Taming Oblivion examines the cultural construction of senility in Japan and the moral implications of dependent behavior for older Japanese. While the biomedical construction of senility-as-pathology has become increasingly the norm in North America, in Japan a folk category of senility exists known as boke. Although symptomatically and conceptually overlapping with Alzheimer's disease and other forms of senile dementia, boke is distinguished from unambiguously pathological conditions. Rather than being viewed as a disease, boke is seen as an illness over which people have some degree of control. John Traphagan's ethnographic study of older Japanese explores their experiences as they contemplate and attempt to prevent or delay the boke condition.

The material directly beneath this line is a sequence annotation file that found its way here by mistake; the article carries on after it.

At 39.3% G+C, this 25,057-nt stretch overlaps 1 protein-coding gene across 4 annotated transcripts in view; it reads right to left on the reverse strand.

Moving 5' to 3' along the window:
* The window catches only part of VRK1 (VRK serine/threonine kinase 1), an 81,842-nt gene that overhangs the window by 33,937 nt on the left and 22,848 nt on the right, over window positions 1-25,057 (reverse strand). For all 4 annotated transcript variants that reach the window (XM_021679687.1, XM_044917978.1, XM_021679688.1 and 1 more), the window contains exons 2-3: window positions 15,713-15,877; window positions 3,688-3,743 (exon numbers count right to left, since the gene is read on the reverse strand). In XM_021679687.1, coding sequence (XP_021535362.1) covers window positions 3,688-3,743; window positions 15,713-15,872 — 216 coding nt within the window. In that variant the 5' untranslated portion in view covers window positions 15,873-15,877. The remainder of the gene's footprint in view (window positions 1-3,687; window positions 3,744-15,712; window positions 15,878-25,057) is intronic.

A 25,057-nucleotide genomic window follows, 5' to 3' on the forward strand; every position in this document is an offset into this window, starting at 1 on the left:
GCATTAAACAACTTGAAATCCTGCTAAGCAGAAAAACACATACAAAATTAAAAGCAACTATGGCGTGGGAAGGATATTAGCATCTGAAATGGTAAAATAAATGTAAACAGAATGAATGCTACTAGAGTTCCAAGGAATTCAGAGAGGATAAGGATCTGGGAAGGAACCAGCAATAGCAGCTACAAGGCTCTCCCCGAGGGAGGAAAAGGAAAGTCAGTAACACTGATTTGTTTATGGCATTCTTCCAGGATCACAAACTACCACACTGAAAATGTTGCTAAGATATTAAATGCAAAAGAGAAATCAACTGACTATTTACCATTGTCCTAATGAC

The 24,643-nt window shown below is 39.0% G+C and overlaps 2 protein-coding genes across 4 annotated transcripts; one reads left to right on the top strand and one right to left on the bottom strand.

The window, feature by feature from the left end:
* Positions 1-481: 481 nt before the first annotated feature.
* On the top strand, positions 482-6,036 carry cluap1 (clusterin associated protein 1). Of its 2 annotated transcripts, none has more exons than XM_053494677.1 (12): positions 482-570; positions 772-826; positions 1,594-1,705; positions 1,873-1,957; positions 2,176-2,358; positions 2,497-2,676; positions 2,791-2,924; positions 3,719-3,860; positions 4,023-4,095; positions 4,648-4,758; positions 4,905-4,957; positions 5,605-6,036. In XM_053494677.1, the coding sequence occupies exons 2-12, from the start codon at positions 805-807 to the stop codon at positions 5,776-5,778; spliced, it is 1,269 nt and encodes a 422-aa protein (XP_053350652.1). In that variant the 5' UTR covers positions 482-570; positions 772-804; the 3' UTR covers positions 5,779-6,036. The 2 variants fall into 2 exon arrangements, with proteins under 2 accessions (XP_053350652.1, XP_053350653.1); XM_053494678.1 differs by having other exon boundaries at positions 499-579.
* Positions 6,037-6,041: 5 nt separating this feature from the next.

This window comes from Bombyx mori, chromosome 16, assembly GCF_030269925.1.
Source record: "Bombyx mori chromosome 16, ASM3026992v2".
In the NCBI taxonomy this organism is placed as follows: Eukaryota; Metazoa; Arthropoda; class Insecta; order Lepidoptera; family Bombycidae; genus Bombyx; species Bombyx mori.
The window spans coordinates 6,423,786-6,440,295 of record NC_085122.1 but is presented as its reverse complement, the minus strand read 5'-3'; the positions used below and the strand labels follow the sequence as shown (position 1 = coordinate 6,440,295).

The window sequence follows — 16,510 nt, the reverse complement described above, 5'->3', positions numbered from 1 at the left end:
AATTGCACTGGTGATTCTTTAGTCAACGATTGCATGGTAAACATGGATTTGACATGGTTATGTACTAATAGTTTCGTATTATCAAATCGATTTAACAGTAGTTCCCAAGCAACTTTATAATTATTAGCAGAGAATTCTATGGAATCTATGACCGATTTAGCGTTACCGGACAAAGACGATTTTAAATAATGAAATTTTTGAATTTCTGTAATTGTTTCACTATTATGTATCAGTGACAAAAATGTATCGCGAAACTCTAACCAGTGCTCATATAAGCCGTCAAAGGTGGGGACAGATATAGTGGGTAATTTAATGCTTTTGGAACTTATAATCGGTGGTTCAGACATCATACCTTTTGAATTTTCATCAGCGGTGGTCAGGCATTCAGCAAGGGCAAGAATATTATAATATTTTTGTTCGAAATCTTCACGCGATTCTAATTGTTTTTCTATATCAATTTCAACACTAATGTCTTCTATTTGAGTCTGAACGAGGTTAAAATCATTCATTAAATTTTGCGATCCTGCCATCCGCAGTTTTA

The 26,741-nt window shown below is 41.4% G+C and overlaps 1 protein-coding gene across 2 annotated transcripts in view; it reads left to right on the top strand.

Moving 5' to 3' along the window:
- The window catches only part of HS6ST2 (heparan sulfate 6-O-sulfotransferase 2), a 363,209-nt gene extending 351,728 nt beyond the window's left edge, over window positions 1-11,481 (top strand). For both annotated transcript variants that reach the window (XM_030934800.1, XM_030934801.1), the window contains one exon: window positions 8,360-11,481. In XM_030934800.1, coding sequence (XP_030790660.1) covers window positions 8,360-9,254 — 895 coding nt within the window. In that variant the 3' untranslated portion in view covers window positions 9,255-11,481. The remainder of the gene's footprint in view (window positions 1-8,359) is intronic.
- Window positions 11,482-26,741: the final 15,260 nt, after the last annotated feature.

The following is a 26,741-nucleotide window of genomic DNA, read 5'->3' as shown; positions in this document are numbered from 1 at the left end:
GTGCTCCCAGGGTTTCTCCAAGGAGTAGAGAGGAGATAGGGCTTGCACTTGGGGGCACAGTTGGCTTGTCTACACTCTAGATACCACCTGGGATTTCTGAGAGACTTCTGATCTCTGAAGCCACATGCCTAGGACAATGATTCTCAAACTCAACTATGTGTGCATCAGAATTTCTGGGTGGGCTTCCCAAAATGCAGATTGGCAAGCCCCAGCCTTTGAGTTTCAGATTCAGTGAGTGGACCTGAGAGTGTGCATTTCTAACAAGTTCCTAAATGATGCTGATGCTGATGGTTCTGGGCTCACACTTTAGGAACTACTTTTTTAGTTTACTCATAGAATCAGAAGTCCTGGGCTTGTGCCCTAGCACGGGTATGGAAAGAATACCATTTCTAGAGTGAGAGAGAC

John W. Traphagan is an anthropologist and Professor in the Program in Human Dimensions of Organizations at the University of Texas at Austin. He also is a Visiting Professor in the Center for International Education at Waseda University in Tokyo. His most recent books on Japan include Cosmopolitan Rurality, Depopulation, and Entrepreneurial Ecosystems in 21 st Century Japan (2020) and The Blood of Gutoku: A Jack Riddley Mystery in Japan (2021).